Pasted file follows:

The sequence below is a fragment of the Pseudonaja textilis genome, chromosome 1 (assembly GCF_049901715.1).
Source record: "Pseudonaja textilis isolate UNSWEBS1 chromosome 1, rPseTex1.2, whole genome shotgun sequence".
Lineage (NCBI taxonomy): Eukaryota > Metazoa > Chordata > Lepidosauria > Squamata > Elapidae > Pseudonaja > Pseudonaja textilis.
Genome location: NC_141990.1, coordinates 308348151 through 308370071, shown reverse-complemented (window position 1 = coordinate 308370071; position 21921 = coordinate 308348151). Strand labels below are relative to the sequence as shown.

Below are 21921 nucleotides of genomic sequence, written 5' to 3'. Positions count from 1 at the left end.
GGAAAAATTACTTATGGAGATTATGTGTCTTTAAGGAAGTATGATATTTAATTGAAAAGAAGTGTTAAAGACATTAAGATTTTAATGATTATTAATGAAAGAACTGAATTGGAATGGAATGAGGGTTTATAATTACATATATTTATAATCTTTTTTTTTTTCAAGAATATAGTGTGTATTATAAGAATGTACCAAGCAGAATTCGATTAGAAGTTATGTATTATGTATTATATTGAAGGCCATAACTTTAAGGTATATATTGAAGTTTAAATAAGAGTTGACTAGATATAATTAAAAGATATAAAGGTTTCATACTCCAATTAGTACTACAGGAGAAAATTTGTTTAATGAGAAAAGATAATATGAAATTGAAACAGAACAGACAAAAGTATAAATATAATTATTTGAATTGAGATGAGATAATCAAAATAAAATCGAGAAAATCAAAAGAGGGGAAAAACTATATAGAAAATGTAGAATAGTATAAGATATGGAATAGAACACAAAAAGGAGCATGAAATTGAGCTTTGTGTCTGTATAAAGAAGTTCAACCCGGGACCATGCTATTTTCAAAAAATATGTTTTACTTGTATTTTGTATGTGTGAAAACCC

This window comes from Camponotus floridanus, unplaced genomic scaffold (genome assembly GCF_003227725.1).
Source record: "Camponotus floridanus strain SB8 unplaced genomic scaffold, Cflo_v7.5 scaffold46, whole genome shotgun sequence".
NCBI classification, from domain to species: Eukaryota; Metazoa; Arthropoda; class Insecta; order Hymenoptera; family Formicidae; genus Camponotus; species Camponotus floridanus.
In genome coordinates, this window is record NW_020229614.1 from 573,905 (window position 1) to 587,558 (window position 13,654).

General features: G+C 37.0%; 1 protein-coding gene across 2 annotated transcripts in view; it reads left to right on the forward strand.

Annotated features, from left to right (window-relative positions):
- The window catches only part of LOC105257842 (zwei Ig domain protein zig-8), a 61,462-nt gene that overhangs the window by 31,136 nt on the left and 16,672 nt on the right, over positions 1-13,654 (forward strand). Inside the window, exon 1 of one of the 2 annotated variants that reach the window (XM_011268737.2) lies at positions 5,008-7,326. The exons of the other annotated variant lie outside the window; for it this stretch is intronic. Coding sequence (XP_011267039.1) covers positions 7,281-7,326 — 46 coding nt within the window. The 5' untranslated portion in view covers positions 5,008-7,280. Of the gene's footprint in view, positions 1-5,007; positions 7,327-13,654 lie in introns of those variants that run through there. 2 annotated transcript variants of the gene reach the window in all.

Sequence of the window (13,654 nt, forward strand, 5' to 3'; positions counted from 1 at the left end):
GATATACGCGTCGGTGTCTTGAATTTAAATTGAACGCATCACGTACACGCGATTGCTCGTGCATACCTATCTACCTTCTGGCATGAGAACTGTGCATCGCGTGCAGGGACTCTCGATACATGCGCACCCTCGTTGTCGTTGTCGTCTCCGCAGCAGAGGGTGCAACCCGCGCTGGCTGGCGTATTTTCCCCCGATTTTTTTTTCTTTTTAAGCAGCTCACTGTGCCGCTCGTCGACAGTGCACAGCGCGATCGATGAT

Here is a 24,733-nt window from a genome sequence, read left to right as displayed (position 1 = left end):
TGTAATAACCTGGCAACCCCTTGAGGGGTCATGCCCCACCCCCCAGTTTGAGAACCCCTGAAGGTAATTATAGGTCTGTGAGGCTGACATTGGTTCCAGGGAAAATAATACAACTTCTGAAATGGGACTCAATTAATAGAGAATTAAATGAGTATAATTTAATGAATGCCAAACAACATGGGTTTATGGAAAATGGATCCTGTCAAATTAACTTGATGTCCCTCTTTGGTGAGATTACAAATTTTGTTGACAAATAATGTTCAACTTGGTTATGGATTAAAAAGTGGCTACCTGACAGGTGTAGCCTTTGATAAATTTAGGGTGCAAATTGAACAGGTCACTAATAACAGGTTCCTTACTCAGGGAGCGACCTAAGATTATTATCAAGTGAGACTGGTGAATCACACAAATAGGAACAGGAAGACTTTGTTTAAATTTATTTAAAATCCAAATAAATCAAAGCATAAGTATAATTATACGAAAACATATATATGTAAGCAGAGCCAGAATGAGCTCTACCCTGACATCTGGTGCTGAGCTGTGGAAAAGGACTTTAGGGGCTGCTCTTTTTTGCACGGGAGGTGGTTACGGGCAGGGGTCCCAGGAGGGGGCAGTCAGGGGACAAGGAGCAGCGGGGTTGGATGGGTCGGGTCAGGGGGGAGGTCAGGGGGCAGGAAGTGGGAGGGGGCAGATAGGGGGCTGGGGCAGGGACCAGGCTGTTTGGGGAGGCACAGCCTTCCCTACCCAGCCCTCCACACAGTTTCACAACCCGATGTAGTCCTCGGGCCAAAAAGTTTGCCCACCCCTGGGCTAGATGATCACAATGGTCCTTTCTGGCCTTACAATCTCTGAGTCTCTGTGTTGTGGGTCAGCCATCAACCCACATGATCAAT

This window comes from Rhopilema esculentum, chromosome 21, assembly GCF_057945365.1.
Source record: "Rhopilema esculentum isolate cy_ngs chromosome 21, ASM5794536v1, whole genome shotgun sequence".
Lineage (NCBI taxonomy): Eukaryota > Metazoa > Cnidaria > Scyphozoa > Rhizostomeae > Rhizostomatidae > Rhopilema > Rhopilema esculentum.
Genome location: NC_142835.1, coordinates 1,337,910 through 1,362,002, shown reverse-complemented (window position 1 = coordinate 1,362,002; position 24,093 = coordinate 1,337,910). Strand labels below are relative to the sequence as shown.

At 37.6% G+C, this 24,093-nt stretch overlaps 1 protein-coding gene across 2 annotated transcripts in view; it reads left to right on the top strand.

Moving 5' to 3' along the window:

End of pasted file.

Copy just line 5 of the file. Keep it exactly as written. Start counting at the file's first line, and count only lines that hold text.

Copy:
Below are 21921 nucleotides of genomic sequence, written 5' to 3'. Positions count from 1 at the left end.